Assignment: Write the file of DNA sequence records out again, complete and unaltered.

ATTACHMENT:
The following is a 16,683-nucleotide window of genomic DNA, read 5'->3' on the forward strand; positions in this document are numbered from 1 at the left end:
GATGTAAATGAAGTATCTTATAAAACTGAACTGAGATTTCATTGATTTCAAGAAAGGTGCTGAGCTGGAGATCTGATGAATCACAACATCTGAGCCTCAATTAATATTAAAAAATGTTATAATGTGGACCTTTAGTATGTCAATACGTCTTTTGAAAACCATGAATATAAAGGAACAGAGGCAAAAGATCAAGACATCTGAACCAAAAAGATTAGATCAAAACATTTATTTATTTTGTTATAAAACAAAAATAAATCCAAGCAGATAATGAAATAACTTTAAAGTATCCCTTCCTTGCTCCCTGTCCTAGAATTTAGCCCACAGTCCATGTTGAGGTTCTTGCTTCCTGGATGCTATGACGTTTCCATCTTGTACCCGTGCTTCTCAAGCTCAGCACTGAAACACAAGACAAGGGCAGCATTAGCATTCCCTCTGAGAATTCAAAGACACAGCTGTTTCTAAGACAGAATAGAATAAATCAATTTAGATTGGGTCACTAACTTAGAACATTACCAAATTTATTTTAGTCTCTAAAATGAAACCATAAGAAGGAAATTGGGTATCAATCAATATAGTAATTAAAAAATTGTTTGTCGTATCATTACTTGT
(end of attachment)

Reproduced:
The following is a 16,683-nucleotide window of genomic DNA, read 5'->3' on the forward strand; positions in this document are numbered from 1 at the left end:
GATGTAAATGAAGTATCTTATAAAACTGAACTGAGATTTCATTGATTTCAAGAAAGGTGCTGAGCTGGAGATCTGATGAATCACAACATCTGAGCCTCAATTAATATTAAAAAATGTTATAATGTGGACCTTTAGTATGTCAATACGTCTTTTGAAAACCATGAATATAAAGGAACAGAGGCAAAAGATCAAGACATCTGAACCAAAAAGATTAGATCAAAACATTTATTTATTTTGTTATAAAACAAAAATAAATCCAAGCAGATAATGAAATAACTTTAAAGTATCCCTTCCTTGCTCCCTGTCCTAGAATTTAGCCCACAGTCCATGTTGAGGTTCTTGCTTCCTGGATGCTATGACGTTTCCATCTTGTACCCGTGCTTCTCAAGCTCAGCACTGAAACACAAGACAAGGGCAGCATTAGCATTCCCTCTGAGAATTCAAAGACACAGCTGTTTCTAAGACAGAATAGAATAAATCAATTTAGATTGGGTCACTAACTTAGAACATTACCAAATTTATTTTAGTCTCTAAAATGAAACCATAAGAAGGAAATTGGGTATCAATCAATATAGTAATTAAAAAATTGTTTGTCGTATCATTACTTGT